Thinking the Nude

Humans like clothed life. We enjoy cooked food. We dress and live our life clothed with culture, religion, tradition, science and technology. Nudity is nauseating us yet in the artistic works we can trace that it is celebrated. Nude is artistic-metaphysics par excellence. It is usually abstracted from the dimensions of the particular. The nude portrayals are anonymous to us. Even if we know them like Adam of Micheal Angelo, Adam is sufficiently distant to us across time and space and does not upset our aesthetics sensibilities. The artistic works usually manifest the nude as fixed, immobile and timeless beauty. These works of art take us to the sublime.  Such works raise the raw naked question: What is human life?  This question strikes at our very birth and death. Job from the bible seems to answer it for us when he says, ‘naked I came, and naked I will go’ (Job.1:21) It reveals the vanity of clothed life. Nude, therefore, does not represent the body. It represents an idea or better still an ideality. It stands for the idea/utopia of human life that is exposed to our gaze that is immobilised before the fixity and eternity of the beauty of the nude.  What is the idea that the nude portrays about our life? Can we really think the nude?  In our days the nude seems to have met its end. People are hurt by the portrayals of nude images of gods and goddesses. We have lost the distance that the nude marked and made us comfortable.

To a large extent, the nude fails as well as succeeds. It is an absolute-being-in-itself that is simultaneously an absolute-being-outside itself.  The nude is silent. It is wordless. It does not speak. Since it does not have the luxury of verbal language, the nude is even more naked. Therefore, it is always ek-static/ outside itself in a state of utter disorientation. But the nude breaks the silence. It speaks without speaking.  We are faced with the gaze of the nude. The meaning that the nude communicates without speaking exceeds our systems of signification/meaning.  It becomes an open sign that speaks directly to the onlooking spectator. Its speech cannot be closed to one singular meaning. It speaks without speaking in many tongues. The spectator and his or her gaze also contribute to the polyvalent speaking of the nude.

This is why the nude can be called pure signification. It is the first exposition of our life. It manifests our raw life.   In it, the nude, nudity and the flesh melt into one another and/or oscillate in a movement that refuses to resolve into a standstill closure. The nude is always open and does not come to the closure of signification. It is fecund in meaning and keeps generating it in its interaction with the onlooker. The nude lives on the liminal edge questioning the clothedness of our life.   Nude is completely detached from clothed life. It shares our life with animals, plants and other life that do not need clothes. It seems to remind us what Derrida said when he wrote: The animal, therefore I am. The nude interrogates the clothed life of its onlooker.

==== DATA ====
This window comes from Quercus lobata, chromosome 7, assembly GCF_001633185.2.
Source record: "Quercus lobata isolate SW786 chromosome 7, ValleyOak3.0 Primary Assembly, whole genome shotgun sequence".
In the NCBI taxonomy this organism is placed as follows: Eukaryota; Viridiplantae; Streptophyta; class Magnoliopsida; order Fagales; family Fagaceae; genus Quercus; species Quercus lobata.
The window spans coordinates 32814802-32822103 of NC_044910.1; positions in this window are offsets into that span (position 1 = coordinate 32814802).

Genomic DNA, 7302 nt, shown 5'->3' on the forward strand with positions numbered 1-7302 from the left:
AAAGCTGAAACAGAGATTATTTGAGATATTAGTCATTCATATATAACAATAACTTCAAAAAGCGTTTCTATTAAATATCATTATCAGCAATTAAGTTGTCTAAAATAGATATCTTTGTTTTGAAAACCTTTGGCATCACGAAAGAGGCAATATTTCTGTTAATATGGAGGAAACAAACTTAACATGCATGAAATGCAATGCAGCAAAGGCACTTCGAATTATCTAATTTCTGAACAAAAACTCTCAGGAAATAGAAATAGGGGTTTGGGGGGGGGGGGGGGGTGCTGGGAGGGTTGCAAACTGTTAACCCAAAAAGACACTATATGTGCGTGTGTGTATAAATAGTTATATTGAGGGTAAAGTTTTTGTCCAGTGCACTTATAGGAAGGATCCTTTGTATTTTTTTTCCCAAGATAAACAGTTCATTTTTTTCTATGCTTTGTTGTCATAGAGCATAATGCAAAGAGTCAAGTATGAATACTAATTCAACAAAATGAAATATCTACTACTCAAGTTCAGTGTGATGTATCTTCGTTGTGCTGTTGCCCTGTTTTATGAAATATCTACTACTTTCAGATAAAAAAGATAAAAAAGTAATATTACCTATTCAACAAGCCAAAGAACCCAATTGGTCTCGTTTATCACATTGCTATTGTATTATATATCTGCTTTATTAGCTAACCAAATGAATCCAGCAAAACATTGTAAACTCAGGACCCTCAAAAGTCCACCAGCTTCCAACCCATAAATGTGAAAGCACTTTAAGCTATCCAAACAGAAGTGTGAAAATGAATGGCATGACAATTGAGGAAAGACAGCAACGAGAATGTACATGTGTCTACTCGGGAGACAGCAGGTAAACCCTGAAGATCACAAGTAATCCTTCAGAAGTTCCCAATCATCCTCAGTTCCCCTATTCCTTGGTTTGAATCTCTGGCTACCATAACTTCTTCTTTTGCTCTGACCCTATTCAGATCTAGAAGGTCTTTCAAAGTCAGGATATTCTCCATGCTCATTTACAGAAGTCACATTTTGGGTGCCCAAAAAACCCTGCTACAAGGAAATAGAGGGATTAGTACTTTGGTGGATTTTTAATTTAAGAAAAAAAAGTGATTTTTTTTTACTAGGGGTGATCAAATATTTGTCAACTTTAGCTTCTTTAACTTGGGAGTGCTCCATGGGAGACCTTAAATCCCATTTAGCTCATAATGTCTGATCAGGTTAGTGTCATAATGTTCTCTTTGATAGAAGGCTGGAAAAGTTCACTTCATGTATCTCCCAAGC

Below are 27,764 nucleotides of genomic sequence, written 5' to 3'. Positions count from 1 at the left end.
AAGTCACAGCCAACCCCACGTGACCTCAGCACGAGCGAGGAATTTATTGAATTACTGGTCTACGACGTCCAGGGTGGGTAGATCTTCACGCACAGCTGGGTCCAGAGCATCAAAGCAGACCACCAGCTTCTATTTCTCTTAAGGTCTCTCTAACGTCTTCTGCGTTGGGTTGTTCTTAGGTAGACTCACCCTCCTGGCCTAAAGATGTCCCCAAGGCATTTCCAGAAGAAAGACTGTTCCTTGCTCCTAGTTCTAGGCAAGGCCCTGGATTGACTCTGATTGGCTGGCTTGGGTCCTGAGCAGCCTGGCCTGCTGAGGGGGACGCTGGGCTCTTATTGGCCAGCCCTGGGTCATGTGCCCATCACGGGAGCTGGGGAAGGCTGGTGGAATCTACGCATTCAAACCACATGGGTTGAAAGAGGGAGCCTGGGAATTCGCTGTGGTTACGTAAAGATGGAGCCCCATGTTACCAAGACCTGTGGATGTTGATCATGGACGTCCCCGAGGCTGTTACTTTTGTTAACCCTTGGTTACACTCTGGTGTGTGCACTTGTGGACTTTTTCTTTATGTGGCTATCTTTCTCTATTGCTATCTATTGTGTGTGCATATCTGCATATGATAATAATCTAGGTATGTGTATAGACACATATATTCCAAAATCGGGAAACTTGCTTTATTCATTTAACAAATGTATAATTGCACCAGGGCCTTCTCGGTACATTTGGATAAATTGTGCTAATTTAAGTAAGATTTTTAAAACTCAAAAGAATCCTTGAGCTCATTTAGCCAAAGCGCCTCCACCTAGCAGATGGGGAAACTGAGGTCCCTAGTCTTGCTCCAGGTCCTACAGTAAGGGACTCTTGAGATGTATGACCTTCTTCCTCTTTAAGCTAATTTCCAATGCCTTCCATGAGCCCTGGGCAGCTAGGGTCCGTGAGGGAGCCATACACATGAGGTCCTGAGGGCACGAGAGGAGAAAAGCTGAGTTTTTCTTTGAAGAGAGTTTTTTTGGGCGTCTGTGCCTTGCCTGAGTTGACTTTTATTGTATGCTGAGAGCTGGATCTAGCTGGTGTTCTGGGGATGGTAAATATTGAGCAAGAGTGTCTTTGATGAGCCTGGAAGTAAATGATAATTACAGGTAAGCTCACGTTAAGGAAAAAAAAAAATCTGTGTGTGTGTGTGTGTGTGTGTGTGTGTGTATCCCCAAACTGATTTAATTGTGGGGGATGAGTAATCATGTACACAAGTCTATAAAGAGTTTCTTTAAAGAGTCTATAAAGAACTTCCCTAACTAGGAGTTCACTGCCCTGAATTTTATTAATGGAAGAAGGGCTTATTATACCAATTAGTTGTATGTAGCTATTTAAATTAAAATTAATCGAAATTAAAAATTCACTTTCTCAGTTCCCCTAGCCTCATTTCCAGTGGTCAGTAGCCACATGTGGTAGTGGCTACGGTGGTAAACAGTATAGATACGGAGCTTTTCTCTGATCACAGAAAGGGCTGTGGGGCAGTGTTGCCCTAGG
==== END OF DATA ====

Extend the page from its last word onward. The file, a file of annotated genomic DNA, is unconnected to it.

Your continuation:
Perhaps we need to strip bare our clothed life to understand life itself. Our naked coming and naked going is hidden from our consciousness because we are totally immersed in the clothed life.  Maybe we have to come to terms with the nudity of our clothed life which has very often become the hiding place for many evils.  Nudity introduces us to an endless interrogation of our clothed life. Very often our clothes fail to hide our nudity. Nudity is an open signifier that semiotizes and hence takes up the clothes of meaning that remain open. Therefore, the nude is not really nude. It clothes itself in the intersection of its gaze with the gaze of the onlooker. Clothed life is a closed signifier. It has reached the closure of its meaning and has attained a fixation and a kind of semantic immobility and hence we can think that clothed life is actually nude and tending towards nudity. This means we can think together nudity and clothed life. They do cross each other.

But the nude that artworks have revealed are portraying the immanence of our raw life that is totally exposed and unprotected. This means our clothes, cultures, science and technologies etc., can never fully protect us. We are always naked even in our clothes.  We have to come to terms with the fact that our life that is always as Heidegger tells us is moving towards its own impossibility/ death. This is the naked fact of our life. We are born naked and we die naked even in our clothes. We are prone to disease and death and hence stay naked in our clothes. This nakedness in our clothes reminds us of our finitude and frailty. Our clothes cannot save us from it. We are still nakedly finite, frail and fragile in our clothes of all hues and colours.

Acceptance of nakedness makes us real and humble. Otherwise, we live under the false security provided by the mask of clothing. The nude is divine. It makes us transparent.  God loves nudity. The masked/ clothed is a hypocrite to the divine. The nude is a sign of human and divine authenticity. Clothes/ masks are often a sign of inauthenticity.  The reflection that I have done here does not leave us with a choice between nudity and clothed life. We have seen how the nude can be clothed and the clothed can be nude. We have thought the nude and the clothed together. We have attempted to arrive at non-dual thinking that thinks beyond the either/or structure of our habitual thinking. The reminder that naked we have come and naked we will go invites us to choose authenticity and humility. We are always naked before God. We cannot always hide our nakedness by clothing in our society. One day or the other we have to face our nakedness.  True life is always a naked life. Let us have the courage to choose the nudity of our naked life.

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